Descriptive ethics

Descriptive ethics

Descriptive ethics, also known as comparative ethics, is the study of people's beliefs about morality. It contrasts with prescriptive or normative ethics, which is the study of ethical theories that prescribe how people ought to act, and with meta-ethics, which is the study of what ethical terms and theories actually refer to. The following examples of questions that might be considered in each field illustrate the differences between the fields:
Descriptive ethics: What do people think is right?
Normative (prescriptive) ethics: How should people act?
Applied ethics: How do we take moral knowledge and put it into practice?
Meta-ethics: What does 'right' even mean?

What are descriptive ethics?

Descriptive ethics is a form of empirical research into the attitudes of individuals or groups of people. Those working on descriptive ethics aim to uncover people's beliefs about such things as values, which actions are right and wrong, and which characteristics of moral agents are virtuous. Research into descriptive ethics may also investigate people's ethical ideals or what actions societies condemn or punish in law or politics.

Because descriptive ethics involves empirical investigation, it is a field that is usually investigated by those working in the fields of evolutionary biology, psychology, sociology or anthropology. Information that comes from descriptive ethics is, however, also used in philosophical arguments.

Value theory can be either normative or descriptive but is usually descriptive.

Lawrence Kohlberg: An example of descriptive ethics

Lawrence Kohlberg is one example of a psychologist working on descriptive ethics. In one study, for example, Kohlberg questioned a group of boys about what would be a right or wrong action for a man facing a moral dilemma: should he steal a drug to save his wife, or refrain from theft even though that would lead to his wife's death Kohlberg's concern was not which choice the boys made, but the moral reasoning that lay behind their decisions. After carrying out a number of related studies, Kohlberg devised a theory about the development of human moral reasoning that was intended to reflect the moral reasoning actually carried out by the participants in his research. Kohlberg's research can be classed as descriptive ethics to the extent that he describes human beings' actual moral development. If, in contrast, he had aimed to describe how humans ought to develop morally, his theory would have involved prescriptive ethics.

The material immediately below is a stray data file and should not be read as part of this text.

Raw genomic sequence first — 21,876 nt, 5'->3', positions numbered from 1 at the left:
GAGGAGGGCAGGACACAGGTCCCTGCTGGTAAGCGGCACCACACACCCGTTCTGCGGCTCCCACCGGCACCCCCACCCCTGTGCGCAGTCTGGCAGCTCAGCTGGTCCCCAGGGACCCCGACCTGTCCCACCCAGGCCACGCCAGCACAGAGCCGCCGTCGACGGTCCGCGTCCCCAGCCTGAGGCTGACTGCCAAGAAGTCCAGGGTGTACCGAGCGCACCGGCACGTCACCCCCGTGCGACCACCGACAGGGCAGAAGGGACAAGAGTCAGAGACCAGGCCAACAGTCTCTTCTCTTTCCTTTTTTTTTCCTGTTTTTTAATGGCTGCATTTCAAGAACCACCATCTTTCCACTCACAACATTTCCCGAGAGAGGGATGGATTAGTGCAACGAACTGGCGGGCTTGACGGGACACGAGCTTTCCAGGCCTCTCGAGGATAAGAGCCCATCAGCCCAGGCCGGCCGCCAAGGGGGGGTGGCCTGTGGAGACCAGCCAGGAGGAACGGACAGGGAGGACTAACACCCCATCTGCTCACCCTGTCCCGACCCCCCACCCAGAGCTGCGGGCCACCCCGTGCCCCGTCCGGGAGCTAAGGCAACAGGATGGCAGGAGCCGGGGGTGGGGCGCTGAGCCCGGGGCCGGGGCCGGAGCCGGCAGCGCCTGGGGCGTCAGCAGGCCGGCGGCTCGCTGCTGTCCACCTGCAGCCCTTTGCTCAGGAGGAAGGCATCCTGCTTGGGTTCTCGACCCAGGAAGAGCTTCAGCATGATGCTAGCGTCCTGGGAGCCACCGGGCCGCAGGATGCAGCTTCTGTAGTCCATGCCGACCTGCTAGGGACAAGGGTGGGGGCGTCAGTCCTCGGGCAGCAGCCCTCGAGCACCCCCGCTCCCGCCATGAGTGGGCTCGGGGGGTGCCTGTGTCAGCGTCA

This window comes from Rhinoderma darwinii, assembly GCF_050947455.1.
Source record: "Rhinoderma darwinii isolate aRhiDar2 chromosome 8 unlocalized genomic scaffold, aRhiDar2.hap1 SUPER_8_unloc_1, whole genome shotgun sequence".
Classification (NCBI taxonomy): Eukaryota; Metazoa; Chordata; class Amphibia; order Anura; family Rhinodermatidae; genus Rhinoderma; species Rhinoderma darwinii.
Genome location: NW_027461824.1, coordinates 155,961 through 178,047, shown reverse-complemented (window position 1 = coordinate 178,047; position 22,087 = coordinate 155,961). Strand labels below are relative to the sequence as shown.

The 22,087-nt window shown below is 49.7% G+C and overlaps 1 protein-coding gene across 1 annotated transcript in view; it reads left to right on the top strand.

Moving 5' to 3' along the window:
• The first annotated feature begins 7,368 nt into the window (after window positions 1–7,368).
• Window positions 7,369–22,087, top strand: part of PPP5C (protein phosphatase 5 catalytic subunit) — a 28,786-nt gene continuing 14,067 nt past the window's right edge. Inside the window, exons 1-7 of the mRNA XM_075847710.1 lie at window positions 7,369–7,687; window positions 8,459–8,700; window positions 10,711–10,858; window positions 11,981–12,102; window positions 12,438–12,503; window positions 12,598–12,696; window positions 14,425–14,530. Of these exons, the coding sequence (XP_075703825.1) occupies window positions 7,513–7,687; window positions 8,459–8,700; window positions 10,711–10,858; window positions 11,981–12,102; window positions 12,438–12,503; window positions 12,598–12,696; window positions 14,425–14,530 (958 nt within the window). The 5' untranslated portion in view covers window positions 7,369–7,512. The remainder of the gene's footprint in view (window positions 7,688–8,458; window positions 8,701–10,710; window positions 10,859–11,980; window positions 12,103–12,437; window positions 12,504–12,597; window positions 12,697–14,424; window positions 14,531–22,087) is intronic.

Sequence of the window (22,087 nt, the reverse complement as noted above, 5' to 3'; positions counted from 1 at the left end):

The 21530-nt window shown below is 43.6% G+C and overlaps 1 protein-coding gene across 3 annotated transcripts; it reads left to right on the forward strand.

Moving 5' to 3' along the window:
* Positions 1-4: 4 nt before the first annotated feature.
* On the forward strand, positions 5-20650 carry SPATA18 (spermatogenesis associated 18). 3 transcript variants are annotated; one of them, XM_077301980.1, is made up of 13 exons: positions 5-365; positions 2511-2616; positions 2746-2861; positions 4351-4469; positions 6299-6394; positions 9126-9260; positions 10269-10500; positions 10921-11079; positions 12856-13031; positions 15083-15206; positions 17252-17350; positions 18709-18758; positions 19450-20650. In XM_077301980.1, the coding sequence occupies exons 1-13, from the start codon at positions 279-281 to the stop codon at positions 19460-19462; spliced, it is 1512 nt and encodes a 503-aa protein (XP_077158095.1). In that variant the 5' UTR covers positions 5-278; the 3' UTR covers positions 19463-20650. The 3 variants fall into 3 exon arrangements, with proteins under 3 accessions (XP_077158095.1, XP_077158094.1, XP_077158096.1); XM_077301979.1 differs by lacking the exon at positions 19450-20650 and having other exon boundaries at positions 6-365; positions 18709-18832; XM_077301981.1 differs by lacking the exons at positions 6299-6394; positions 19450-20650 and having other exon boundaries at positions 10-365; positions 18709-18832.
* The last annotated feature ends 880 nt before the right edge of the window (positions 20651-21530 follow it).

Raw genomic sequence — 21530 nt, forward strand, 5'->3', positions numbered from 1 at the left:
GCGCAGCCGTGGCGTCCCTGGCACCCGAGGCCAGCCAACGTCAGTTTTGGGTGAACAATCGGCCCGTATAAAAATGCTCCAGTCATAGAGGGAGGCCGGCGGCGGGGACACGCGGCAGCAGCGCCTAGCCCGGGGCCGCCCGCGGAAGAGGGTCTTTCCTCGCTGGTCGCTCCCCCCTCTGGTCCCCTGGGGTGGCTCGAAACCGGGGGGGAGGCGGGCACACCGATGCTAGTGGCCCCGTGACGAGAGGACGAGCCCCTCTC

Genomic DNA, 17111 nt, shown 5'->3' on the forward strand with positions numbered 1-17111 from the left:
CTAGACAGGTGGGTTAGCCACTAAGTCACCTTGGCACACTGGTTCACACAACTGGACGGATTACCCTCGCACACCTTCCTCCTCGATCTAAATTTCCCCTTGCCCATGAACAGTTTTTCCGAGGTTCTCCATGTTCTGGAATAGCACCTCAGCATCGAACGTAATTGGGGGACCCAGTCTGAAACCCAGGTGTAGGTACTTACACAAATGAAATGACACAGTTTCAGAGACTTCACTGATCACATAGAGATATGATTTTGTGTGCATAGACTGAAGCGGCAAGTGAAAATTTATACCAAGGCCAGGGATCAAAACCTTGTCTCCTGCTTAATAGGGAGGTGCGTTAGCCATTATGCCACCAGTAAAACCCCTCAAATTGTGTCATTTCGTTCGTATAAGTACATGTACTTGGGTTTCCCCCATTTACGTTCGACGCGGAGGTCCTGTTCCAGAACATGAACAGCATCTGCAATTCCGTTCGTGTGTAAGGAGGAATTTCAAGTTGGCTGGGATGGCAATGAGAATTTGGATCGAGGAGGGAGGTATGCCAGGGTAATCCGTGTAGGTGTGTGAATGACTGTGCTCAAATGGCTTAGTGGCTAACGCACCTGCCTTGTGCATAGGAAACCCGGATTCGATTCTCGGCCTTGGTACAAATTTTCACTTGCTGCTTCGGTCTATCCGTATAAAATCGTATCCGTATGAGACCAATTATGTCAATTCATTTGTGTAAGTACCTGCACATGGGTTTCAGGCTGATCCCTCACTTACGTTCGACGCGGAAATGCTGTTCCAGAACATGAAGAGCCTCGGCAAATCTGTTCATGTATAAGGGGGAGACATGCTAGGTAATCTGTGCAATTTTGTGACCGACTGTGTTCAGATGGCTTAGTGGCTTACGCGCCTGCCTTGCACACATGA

Descriptive ethics and moral relativism

Descriptive ethics is often used in arguments that are intended to support moral relativism (a meta-ethical theory about the nature of right and wrong). Such arguments can take several forms, but tend to resemble the following:
Premise 1: Europeans believe it is wrong to put old people out in the cold to die.
Premise 2: The Inuit believe that it is sometimes right to put old people out in the cold to die.
Premise 3: People in different cultures have different attitudes towards right and wrong.
Conclusion: What is right or wrong is determined by the culture you are living in.

This argument results from a confusion about the nature of descriptive and prescriptive ethics. The premises all refer to descriptive ethics; they refer to people's beliefs about what they believe is right to do. The conclusion refers to prescriptive or normative ethics; what people ought to do.(Edward Westermarck, Ethical Relativity)


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